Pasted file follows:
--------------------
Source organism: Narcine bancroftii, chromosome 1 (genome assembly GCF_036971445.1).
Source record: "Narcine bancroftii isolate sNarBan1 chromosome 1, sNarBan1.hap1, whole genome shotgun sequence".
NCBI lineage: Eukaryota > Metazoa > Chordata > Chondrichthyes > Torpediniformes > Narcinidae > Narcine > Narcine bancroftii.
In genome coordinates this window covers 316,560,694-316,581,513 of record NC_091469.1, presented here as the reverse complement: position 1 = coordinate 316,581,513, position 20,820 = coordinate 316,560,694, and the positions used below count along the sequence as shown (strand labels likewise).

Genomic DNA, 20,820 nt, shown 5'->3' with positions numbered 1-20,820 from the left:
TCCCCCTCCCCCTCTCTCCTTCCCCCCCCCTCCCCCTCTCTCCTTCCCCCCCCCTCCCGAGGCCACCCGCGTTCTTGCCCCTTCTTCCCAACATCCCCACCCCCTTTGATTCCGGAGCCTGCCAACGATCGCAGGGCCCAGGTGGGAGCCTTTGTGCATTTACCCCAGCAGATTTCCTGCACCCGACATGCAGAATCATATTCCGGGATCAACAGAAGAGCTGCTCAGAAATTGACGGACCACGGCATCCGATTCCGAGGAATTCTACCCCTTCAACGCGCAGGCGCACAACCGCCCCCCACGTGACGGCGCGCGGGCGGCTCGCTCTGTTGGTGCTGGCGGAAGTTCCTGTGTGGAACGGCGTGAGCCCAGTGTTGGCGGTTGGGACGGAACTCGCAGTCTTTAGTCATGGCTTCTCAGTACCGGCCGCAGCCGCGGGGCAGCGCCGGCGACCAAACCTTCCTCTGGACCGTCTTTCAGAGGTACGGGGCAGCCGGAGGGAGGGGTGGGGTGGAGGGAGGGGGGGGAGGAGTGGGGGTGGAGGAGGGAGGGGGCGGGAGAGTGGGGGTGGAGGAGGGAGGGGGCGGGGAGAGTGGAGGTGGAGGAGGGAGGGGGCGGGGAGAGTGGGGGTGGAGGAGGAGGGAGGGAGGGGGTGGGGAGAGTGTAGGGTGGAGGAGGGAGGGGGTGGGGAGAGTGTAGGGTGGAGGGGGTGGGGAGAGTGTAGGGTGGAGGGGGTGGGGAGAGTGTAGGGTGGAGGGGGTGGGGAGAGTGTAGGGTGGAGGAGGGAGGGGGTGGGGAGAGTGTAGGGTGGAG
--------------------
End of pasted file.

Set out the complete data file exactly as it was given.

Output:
Source organism: Narcine bancroftii, chromosome 1 (genome assembly GCF_036971445.1).
Source record: "Narcine bancroftii isolate sNarBan1 chromosome 1, sNarBan1.hap1, whole genome shotgun sequence".
NCBI lineage: Eukaryota > Metazoa > Chordata > Chondrichthyes > Torpediniformes > Narcinidae > Narcine > Narcine bancroftii.
In genome coordinates this window covers 316,560,694-316,581,513 of record NC_091469.1, presented here as the reverse complement: position 1 = coordinate 316,581,513, position 20,820 = coordinate 316,560,694, and the positions used below count along the sequence as shown (strand labels likewise).

Genomic DNA, 20,820 nt, shown 5'->3' with positions numbered 1-20,820 from the left:
TCCCCCTCCCCCTCTCTCCTTCCCCCCCCCTCCCCCTCTCTCCTTCCCCCCCCCTCCCGAGGCCACCCGCGTTCTTGCCCCTTCTTCCCAACATCCCCACCCCCTTTGATTCCGGAGCCTGCCAACGATCGCAGGGCCCAGGTGGGAGCCTTTGTGCATTTACCCCAGCAGATTTCCTGCACCCGACATGCAGAATCATATTCCGGGATCAACAGAAGAGCTGCTCAGAAATTGACGGACCACGGCATCCGATTCCGAGGAATTCTACCCCTTCAACGCGCAGGCGCACAACCGCCCCCCACGTGACGGCGCGCGGGCGGCTCGCTCTGTTGGTGCTGGCGGAAGTTCCTGTGTGGAACGGCGTGAGCCCAGTGTTGGCGGTTGGGACGGAACTCGCAGTCTTTAGTCATGGCTTCTCAGTACCGGCCGCAGCCGCGGGGCAGCGCCGGCGACCAAACCTTCCTCTGGACCGTCTTTCAGAGGTACGGGGCAGCCGGAGGGAGGGGTGGGGTGGAGGGAGGGGGGGGAGGAGTGGGGGTGGAGGAGGGAGGGGGCGGGAGAGTGGGGGTGGAGGAGGGAGGGGGCGGGGAGAGTGGAGGTGGAGGAGGGAGGGGGCGGGGAGAGTGGGGGTGGAGGAGGAGGGAGGGAGGGGGTGGGGAGAGTGTAGGGTGGAGGAGGGAGGGGGTGGGGAGAGTGTAGGGTGGAGGGGGTGGGGAGAGTGTAGGGTGGAGGGGGTGGGGAGAGTGTAGGGTGGAGGGGGTGGGGAGAGTGTAGGGTGGAGGAGGGAGGGGGTGGGGAGAGTGTAGGGTGGAG